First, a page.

Once the period of ‘exclusivity’ on a reference medicine expires, it is possible to apply for marketing of a generic version of that medicine. By definition, a generic product is considered interchangeable with the innovator brand product when it demonstrates the same qualitative and quantitative composition in active substances, the same pharmaceutical form and bioequivalence with the reference product after a single dose. In Italy in 2014, the use of generics represented 51.1% of the National Health Service expenditure with an increase of þ6.6% with respect to 2013 and 70.4% of the total DDD with an increase of þ11.9% over 2013. The percentage of the national expenditure for bioequivalent generics (off-patent generic drugs, excluding the off-patent originator) represented 28.8% of the total expenditure for out-of-patent drugs. Even though the use of generics is important to reduce healthcare expenditure, there is a concern it may affect the attitude of patients in following the prescribed indications, which are not directly related to bioequivalence.
A specific reason for attention was raised on the effect of generic substitution (i.e., switches between brand names and generics, and switches between generics), which is believed to affect medication safety and to create insecurity in patients taking multiple drugs by the changes in the appearance of their drugs. As a consequence, patients may make mistakes or double-medicate, leading in turn to increased drug non-adherence, therapeutic failure, unnecessary complications, disability and increased adverse events even very serious ones. A survey conducted on behalf of the Swedish government in 2004 concluded that one-third of all patients feel worried when their drug is substituted and one-third find it confusing when the names change on their prescribed medication. The possibility that variation in packaging and pill appearance may affect adherence is also a reason of concern.
The use of generics, equivalent but less expensive drugs, is an important opportunity to reduce healthcare expenditure.
The purpose of this study was to investigate the effect of substitution between unbranded generics on persistence and adherence to therapy in 2 different Italian Local Health Units (ASL); within real-world clinical practice across 5 therapeutic areas using tracing drugs. Substitution of generic drugs is any change in the name of the manufacturer of the generic drug. The therapeutic areas were: diabetes (metformin); hypertension (amlodipine); dyslipidemia (simvastatin); psychiatry (sertraline); cardiology (propafenone); osteoporosis (alendronate). The retrospective analysis was carried out on the administrative databases of two Local Healthcare Units (ASL e Azienda sanitaria locale Bergamo (BG) and Pavia (PV)) in the Lombardy Region of Italy. The correlation between persistence and adherence with the different cohorts of generic substitution frequency within each therapeutic area was then calculated.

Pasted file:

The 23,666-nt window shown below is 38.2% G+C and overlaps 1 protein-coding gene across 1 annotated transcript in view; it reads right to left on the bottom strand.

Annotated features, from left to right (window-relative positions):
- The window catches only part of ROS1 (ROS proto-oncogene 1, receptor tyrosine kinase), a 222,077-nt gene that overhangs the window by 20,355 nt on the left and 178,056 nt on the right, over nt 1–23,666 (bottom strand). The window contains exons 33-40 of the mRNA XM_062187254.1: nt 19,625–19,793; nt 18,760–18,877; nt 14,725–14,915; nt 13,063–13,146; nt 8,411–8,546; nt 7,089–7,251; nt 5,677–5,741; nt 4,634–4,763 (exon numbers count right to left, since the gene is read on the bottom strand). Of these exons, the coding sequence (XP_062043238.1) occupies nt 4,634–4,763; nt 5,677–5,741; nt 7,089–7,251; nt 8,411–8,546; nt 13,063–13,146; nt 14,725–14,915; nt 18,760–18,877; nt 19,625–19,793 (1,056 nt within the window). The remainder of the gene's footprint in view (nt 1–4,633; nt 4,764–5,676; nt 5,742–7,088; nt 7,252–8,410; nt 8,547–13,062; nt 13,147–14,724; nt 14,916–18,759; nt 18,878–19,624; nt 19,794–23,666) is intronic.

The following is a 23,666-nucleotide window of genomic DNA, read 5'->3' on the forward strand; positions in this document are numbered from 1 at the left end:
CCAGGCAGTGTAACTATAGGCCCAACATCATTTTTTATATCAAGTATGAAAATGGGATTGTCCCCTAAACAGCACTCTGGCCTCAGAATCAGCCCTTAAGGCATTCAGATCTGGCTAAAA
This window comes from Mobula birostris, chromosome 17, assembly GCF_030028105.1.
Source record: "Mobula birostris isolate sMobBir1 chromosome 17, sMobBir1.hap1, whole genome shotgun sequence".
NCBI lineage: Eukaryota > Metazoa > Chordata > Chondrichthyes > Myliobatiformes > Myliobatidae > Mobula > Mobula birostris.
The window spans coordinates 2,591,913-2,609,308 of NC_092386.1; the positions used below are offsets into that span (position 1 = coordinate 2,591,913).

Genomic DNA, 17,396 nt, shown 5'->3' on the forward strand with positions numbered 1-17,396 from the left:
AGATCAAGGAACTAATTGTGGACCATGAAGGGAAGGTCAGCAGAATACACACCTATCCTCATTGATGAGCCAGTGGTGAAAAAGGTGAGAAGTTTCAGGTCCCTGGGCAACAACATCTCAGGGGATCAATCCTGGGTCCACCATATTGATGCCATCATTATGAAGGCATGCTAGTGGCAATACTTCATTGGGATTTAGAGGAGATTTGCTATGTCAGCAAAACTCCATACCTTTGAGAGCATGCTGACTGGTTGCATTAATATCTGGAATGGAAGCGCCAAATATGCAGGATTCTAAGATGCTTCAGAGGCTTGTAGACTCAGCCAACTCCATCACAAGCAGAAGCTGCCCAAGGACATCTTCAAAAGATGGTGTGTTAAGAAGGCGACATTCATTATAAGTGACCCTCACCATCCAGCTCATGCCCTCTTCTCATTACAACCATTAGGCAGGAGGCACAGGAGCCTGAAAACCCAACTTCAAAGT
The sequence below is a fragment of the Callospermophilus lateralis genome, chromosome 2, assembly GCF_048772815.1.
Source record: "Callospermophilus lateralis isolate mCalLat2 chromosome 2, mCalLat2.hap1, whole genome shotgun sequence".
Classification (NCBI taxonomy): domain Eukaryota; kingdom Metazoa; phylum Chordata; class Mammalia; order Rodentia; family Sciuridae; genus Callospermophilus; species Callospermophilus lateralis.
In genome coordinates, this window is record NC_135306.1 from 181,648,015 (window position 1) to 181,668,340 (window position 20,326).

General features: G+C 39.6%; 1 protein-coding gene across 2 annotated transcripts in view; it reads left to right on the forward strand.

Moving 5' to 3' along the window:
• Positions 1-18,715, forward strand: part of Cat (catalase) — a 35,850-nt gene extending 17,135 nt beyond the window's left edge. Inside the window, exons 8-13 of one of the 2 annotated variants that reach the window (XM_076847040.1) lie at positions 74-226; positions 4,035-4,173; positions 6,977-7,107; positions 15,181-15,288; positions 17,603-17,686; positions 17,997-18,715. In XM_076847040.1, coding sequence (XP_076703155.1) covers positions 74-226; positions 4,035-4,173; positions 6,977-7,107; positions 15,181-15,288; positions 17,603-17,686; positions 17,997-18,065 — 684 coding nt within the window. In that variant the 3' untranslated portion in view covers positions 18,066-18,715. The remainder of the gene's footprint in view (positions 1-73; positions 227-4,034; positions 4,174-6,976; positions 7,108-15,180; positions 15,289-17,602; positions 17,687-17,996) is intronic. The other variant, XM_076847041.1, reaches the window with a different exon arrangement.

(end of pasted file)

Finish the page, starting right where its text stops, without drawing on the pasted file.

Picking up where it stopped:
According to the inclusion criteria, 23,773 patients were evaluated. Patients were observed for a period of 36months starting from the first drug delivery (index date). The median age of the overall population was above 61 years in all therapeutic areas. The generic drug substitution occurred in 61.5%of patients (BG: 57.6%and PV: 65.4% respectively); Hypertension was the therapeutic area with the highest percentage of patients with substitutions. Patients’ adherence, evaluated by the Medical Possession Rate (MPR), as well as their persistence in terms of the treatment decreases with the increase in the frequency of generic substitutions.
This observation was confirmed by a statistically significant negative correlation (p-value of <0.001) between the adherence and persistence and the number of generic substitutions in each therapeutic area and Local Healthcare Units (ASL).
Adherence is one of the pillars of the patient’s health management in the control and prevention of progression of the disease. Several factors, such as ageing, comorbidities, and polypharmacy, may affect adherence and influence the outcome of treatments. These results are in line with studies supporting the possibility that the change of package appearance each time a new prescription is dispensed may create confusion and ultimately reduce patients’ adherence. Clinicians and decision makers should consider the impact of frequent generic substitutions on persistence and adherence, which may influence efficacy and/or safety.